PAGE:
Doxorubicin-Loaded Polyelectrolyte Multilayer Capsules Modified with Antitumor DR5-Specific TRAIL Variant
Carriers providing active targeted delivery of anticancer drugs to tumor cells are promising for cancer chemotherapy. A team of scientists from the Laboratory of protein engineering and the Laboratory of Biomedical Materials IBCh RAS in collaboration with collegues from other Russian Institutes have developed biodegradable polyelectrolyte microcapsules which have been modified with the DR5-B ligand.
In this work, biodegradable polyelectrolyte capsules with an average size of 300 and 500 nm based on dextran sulfate and poly-L-arginine were obtained using layer-by-layer technique. The capsules were modified with a promising ligand, namely the DR5-B protein, an analogue of the cytokine tumor necrosis factor-related apoptosis-inducing ligand (TRAIL). The latter is known to specifically bind to the DR5 death receptor overexpressed on the tumor (but not normal) cell surface. Thus, it can be used for targeted drug delivery to tumor cells, while triggering cell apoptosis. In addition, the capsules were loaded with the anti-cancer drug doxorubicin (DOX) in a subtoxic concentration, and then characterized in terms of their size, ζ-potential, DOX encapsulation and release efficiencies, as well as the ability to bind the DR5-B protein.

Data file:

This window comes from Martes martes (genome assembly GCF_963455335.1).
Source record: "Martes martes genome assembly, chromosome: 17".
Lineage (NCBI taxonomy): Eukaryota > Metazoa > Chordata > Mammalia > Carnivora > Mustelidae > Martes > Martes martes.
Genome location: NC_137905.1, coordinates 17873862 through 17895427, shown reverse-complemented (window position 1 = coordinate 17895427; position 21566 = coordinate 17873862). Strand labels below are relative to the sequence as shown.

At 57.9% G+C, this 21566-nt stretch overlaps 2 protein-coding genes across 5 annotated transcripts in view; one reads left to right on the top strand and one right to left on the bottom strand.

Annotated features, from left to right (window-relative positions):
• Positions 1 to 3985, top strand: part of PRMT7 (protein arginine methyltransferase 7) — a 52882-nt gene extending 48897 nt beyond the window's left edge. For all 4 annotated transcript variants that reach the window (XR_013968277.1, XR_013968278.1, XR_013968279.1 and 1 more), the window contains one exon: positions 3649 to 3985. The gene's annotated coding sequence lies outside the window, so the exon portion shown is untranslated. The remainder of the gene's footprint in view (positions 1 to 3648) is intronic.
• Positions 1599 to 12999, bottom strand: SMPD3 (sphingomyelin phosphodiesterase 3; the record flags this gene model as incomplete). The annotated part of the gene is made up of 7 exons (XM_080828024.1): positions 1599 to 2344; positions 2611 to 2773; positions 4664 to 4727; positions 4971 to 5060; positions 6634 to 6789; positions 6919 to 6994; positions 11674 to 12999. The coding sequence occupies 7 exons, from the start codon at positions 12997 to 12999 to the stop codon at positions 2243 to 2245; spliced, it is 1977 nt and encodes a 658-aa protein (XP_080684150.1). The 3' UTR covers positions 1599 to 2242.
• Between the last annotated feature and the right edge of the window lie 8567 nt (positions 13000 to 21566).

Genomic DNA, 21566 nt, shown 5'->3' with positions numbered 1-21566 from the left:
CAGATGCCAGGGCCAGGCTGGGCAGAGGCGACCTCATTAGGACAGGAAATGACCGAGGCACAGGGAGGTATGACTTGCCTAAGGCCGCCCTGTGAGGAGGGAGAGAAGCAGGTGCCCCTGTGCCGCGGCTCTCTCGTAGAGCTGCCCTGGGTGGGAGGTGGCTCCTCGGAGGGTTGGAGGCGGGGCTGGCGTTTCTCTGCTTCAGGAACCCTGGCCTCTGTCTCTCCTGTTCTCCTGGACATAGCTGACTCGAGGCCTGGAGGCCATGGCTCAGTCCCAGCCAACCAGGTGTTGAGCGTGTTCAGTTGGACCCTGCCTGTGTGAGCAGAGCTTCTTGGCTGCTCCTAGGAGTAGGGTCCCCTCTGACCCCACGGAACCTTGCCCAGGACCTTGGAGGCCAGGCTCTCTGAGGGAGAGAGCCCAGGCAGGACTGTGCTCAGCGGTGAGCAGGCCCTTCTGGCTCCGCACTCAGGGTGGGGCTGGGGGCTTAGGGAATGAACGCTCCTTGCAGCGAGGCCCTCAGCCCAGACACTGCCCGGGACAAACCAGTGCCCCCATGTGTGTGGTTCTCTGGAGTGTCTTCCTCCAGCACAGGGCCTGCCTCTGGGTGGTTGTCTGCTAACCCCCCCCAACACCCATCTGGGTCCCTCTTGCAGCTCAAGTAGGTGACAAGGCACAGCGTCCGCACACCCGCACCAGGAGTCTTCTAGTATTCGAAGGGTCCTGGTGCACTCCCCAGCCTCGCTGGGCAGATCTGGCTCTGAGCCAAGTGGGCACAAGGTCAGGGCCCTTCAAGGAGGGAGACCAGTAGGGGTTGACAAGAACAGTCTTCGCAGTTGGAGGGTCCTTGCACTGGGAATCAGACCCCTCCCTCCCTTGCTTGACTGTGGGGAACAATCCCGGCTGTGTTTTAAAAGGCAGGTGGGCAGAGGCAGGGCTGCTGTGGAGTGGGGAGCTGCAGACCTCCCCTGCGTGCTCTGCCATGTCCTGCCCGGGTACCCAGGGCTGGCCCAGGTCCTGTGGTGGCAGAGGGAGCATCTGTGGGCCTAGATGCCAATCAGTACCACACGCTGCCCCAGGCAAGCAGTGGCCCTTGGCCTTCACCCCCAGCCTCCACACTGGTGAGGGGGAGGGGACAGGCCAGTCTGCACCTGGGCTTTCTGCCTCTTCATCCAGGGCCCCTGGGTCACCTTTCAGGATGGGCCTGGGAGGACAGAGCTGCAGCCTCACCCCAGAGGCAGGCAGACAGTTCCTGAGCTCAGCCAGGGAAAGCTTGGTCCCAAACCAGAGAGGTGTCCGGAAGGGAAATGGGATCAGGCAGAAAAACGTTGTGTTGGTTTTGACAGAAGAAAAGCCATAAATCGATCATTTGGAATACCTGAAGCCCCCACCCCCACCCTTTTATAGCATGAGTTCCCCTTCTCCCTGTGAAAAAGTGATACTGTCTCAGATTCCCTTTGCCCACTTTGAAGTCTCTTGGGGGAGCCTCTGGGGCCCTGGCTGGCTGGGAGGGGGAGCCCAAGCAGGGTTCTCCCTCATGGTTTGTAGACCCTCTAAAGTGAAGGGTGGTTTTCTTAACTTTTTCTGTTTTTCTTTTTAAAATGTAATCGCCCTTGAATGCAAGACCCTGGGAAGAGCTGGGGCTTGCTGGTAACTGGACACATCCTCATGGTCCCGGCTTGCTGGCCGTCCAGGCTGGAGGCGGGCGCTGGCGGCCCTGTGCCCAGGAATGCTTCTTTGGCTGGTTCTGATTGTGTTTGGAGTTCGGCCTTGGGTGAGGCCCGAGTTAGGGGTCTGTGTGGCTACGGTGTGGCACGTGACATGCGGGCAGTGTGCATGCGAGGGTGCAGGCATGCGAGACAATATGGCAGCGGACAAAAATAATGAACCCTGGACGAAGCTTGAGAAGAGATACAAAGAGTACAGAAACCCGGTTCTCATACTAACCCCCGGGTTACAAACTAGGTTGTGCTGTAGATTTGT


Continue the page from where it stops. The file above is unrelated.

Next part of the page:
Capsules internalization (uptake) by cells depending on the size and surface modification by the DR5-B protein was studied using confocal microscopy, flow cytometry and fluorimetry, while capsules cytotoxicity was evaluated with MTT-test. All experiments were performed using two in vitro models, namely 2D (monolayer cell culture) and 3D (tumor spheroids), which were obtained from human colorectal carcinoma HCT-116 cells. Thus, the capsules could be proposed as a new effective system for targeted anticancer drug delivery. The system provides both targeted drug delivery only to tumor (but not normal) cells due to the DR5-B protein, as well as a synergistic anticancer effect due to the anticancer activity of both DR5-B and DOX. It should be mentioned that the DOX side effects could be reduced, since the capsules were loaded with subtoxical DOX concentration.
The results are published in the Nanomaterials.